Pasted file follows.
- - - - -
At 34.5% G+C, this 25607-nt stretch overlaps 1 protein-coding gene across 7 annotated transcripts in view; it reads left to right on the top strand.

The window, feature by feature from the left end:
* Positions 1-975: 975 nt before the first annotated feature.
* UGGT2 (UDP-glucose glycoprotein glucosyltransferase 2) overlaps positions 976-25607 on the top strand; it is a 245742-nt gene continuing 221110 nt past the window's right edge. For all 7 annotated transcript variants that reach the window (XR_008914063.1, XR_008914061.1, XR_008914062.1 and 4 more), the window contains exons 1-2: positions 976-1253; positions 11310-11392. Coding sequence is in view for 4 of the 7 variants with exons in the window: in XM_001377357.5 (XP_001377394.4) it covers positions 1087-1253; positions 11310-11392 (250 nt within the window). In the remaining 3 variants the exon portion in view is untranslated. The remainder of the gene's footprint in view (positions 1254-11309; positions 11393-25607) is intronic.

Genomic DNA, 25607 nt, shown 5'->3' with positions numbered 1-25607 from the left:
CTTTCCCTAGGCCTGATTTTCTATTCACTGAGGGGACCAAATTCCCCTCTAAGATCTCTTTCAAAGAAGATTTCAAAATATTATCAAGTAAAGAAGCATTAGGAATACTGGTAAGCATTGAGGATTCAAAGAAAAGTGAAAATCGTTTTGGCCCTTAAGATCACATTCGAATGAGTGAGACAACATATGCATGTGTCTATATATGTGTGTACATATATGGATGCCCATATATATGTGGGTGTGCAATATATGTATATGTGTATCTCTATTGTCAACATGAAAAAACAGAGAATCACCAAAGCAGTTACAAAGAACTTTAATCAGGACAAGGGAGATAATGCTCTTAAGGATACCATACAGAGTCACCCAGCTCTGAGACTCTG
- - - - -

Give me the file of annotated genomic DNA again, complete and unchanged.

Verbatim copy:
At 34.5% G+C, this 25607-nt stretch overlaps 1 protein-coding gene across 7 annotated transcripts in view; it reads left to right on the top strand.

The window, feature by feature from the left end:
* Positions 1-975: 975 nt before the first annotated feature.
* UGGT2 (UDP-glucose glycoprotein glucosyltransferase 2) overlaps positions 976-25607 on the top strand; it is a 245742-nt gene continuing 221110 nt past the window's right edge. For all 7 annotated transcript variants that reach the window (XR_008914063.1, XR_008914061.1, XR_008914062.1 and 4 more), the window contains exons 1-2: positions 976-1253; positions 11310-11392. Coding sequence is in view for 4 of the 7 variants with exons in the window: in XM_001377357.5 (XP_001377394.4) it covers positions 1087-1253; positions 11310-11392 (250 nt within the window). In the remaining 3 variants the exon portion in view is untranslated. The remainder of the gene's footprint in view (positions 1254-11309; positions 11393-25607) is intronic.

Genomic DNA, 25607 nt, shown 5'->3' with positions numbered 1-25607 from the left:
CTTTCCCTAGGCCTGATTTTCTATTCACTGAGGGGACCAAATTCCCCTCTAAGATCTCTTTCAAAGAAGATTTCAAAATATTATCAAGTAAAGAAGCATTAGGAATACTGGTAAGCATTGAGGATTCAAAGAAAAGTGAAAATCGTTTTGGCCCTTAAGATCACATTCGAATGAGTGAGACAACATATGCATGTGTCTATATATGTGTGTACATATATGGATGCCCATATATATGTGGGTGTGCAATATATGTATATGTGTATCTCTATTGTCAACATGAAAAAACAGAGAATCACCAAAGCAGTTACAAAGAACTTTAATCAGGACAAGGGAGATAATGCTCTTAAGGATACCATACAGAGTCACCCAGCTCTGAGACTCTG